Since receiving their joint nomination, Smith has released their fourth studio album Gloria and Petras has followed "Unholy" up with singles "If Jesus Was a Rock Star" and "brrr" in anticipation for her major-label debut full-length on Republic Records.
Check out the complete list of winners and nominees at the 2023 GRAMMYs
Photo: Frazer Harrison/Getty Images
12 Classic Moments From The 2023 GRAMMYs, From The Heartwarming To The Surreal
From Harry Styles' adorable fan moment to Taylor Swift dancing merengue during Bad Bunny's performance, here are 12 memorable moments from the 2023 GRAMMYs.
When the 2023 GRAMMYs wrapped, viewers weren't just talking about the history-making wins or the dynamo performances.
The internet being the internet, some of the spontaneous, in-between moments — the ones that can only happen during Music's Biggest Night — got a comparable amount of ink, from Adele's surreal meeting with the Rock to Taylor Swift and Bad Bunny's much-memed photo op.
Below, revisit 12 classic, memeable moments from the 2023 GRAMMYs — the ones that the internet is built to receive with laughs, applause and memes galore.
Lizzo Was… A Bouquet?
Lizzo — who won big for Record Of The Year for "About Damn Time" — stepped out in an impressively floral and voluminous getup courtesy of Dolce & Gabbana. Perhaps looking ahead to the vernal equinox, Ms. Bad Bitch O'Clock captioned her Instagram post, "Spring awakening."
Adele Met The Rock For The First Time…
It was her lifelong dream. Shouldn't it be everyone's? And the Rock made it even sweeter with his request to join him onstage, when she won Best Pop Solo Performance: “Get up here, best friend!”
…And Posed With Two Fellow Pop Queens
Everyone seemed to lose their minds over this one — Lizzo included!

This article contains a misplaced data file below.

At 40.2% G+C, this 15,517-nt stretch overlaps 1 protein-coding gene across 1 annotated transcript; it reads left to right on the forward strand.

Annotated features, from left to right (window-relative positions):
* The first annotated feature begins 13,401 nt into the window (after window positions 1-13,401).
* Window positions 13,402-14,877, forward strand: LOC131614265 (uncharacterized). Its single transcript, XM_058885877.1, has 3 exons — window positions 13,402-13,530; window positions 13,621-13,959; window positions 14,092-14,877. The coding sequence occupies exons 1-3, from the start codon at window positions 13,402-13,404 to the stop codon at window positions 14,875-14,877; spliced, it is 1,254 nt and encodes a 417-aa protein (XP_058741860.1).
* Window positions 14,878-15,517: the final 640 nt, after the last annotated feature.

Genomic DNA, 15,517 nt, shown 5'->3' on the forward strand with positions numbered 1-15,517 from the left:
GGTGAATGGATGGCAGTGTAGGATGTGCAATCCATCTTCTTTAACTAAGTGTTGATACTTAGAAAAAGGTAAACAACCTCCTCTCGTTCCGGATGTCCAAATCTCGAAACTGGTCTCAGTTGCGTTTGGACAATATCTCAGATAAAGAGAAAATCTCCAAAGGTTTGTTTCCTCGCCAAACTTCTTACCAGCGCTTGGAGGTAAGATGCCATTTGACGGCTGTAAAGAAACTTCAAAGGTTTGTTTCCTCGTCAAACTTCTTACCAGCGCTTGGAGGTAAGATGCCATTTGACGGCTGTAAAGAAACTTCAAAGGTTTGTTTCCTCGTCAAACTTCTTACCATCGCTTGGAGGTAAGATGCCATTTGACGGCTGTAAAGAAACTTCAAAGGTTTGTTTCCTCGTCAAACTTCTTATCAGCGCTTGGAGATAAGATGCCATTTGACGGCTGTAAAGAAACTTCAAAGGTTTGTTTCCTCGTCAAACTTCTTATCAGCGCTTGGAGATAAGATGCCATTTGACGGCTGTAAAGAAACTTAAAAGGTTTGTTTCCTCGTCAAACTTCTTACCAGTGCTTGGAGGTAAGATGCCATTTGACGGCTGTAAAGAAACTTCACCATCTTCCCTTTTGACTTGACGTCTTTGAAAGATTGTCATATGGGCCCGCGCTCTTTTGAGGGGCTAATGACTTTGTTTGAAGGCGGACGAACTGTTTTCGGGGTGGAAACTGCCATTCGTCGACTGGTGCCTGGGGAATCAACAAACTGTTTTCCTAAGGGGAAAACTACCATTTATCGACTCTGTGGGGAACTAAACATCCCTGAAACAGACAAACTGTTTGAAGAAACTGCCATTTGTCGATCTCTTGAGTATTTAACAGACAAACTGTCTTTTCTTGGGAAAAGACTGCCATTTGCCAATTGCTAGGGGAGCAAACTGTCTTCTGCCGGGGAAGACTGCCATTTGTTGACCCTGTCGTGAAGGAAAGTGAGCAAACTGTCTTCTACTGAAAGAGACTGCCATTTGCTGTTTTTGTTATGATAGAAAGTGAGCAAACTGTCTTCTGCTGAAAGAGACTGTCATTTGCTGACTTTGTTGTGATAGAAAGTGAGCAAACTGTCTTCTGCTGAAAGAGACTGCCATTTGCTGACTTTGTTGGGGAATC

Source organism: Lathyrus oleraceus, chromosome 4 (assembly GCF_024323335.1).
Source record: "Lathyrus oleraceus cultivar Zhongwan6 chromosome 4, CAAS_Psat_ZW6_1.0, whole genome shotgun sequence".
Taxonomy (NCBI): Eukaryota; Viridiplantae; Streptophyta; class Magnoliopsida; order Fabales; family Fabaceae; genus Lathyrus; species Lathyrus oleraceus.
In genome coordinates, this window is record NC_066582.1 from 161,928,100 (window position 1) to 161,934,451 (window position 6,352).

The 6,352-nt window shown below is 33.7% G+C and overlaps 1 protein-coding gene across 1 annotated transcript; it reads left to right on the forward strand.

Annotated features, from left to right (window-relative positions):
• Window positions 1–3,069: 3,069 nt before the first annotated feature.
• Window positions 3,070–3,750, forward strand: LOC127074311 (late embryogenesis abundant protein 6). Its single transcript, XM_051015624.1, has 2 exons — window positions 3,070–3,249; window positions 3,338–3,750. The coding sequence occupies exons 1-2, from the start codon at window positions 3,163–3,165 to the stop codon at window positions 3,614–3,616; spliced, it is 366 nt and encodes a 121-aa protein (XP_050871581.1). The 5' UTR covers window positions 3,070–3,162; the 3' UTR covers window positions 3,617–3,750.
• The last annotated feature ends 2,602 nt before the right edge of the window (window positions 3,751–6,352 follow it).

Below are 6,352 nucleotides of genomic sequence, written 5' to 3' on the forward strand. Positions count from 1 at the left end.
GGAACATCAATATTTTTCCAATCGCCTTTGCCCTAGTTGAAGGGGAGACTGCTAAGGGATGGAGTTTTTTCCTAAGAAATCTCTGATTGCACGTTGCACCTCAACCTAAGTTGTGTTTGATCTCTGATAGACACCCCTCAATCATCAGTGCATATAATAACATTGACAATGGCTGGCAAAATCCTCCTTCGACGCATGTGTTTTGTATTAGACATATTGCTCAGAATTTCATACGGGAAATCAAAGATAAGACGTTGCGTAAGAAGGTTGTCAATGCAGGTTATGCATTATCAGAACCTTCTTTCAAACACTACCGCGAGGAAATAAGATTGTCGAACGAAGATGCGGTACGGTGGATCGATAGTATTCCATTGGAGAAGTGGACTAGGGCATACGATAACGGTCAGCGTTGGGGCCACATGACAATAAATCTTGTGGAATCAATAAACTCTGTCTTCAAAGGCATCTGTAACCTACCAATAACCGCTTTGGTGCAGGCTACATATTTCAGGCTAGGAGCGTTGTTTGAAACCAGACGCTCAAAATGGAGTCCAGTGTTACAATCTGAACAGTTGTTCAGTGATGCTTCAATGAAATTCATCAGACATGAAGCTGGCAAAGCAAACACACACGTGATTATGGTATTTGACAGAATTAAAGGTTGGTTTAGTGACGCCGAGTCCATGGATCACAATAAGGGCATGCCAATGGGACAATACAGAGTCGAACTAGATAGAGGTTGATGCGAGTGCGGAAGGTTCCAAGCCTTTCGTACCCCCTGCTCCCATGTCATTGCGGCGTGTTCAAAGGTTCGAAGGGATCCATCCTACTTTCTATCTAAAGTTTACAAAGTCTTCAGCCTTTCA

Taylor Swift Danced Merengue To Bad Bunny
Swifties might need months of recovery from this moment. As one Twitter user put it, "Taylor Swift dancing to Bad Bunny altered my brain chemistry forever."
Chris Martin's Astronomical Look
Mirroring Coldplay's Music of the Spheres' celestial vibe with his threads, Martin showed up to Music's Biggest Night looking dashingly wizardly.
Lil Uzi Vert's Goku-Like Appearance
During the Hip Hop 50 segment, the celebrated rapper looked ready to go Kamehameha on Crypto.com Arena.
Bonnie Raitt's Astonished Reaction
The Americana legend's Song Of The Year win for "Just Like That," the only nominated song to feature one songwriter, was a massive win for purveyors of songwriting's basics — an instrument, a voice and a pen. Judging by Raitt's expression, she felt the magnitude of the moment completely.
Bad Bunny & Taylor Swift's Photo Op
Trust us: this was memed to the nth degree.
The Crowd Grooved To Hip-Hop 50
A litany of familiar faces — from Bad Bunny to Jay-Z to Taylor Swift — jammed along with the historic salute to hip-hop, which featured countless of the genre's stars from several generations, including Chuck D, Flavor Flav, Scarface, Missy Elliott, Lil Uzi Vert and many more.
Trevor Noah: Special GRAMMY Delivery!
GRAMMY record-setter Queen Bey was famously late to the 2023 GRAMMYs due to traffic — so host Trevor Noah played delivery boy the first golden gramophone she won on the telecast, Best R&B Song for "CUFF IT.".
Harry Styles Celebrated With A Superfan
Last but certainly not least, Album Of The Year winner Harry Styles got to share the big moment with one of his biggest fans — a woman named Reina, one of 10 superfans highlighted throughout the ceremony — as she awarded him his golden gramophone.
Not only did he give her a huge hug upon talking the stage, but he made sure to give her a fist bump after delivering his acceptance speech.
Music's Biggest Night always seems to spawn countless memorable happenings — and we're anxious to see what memeable moments will transpire at the 2024 GRAMMYs!
2023 GRAMMY Nominations: See The Complete Winners & Nominees List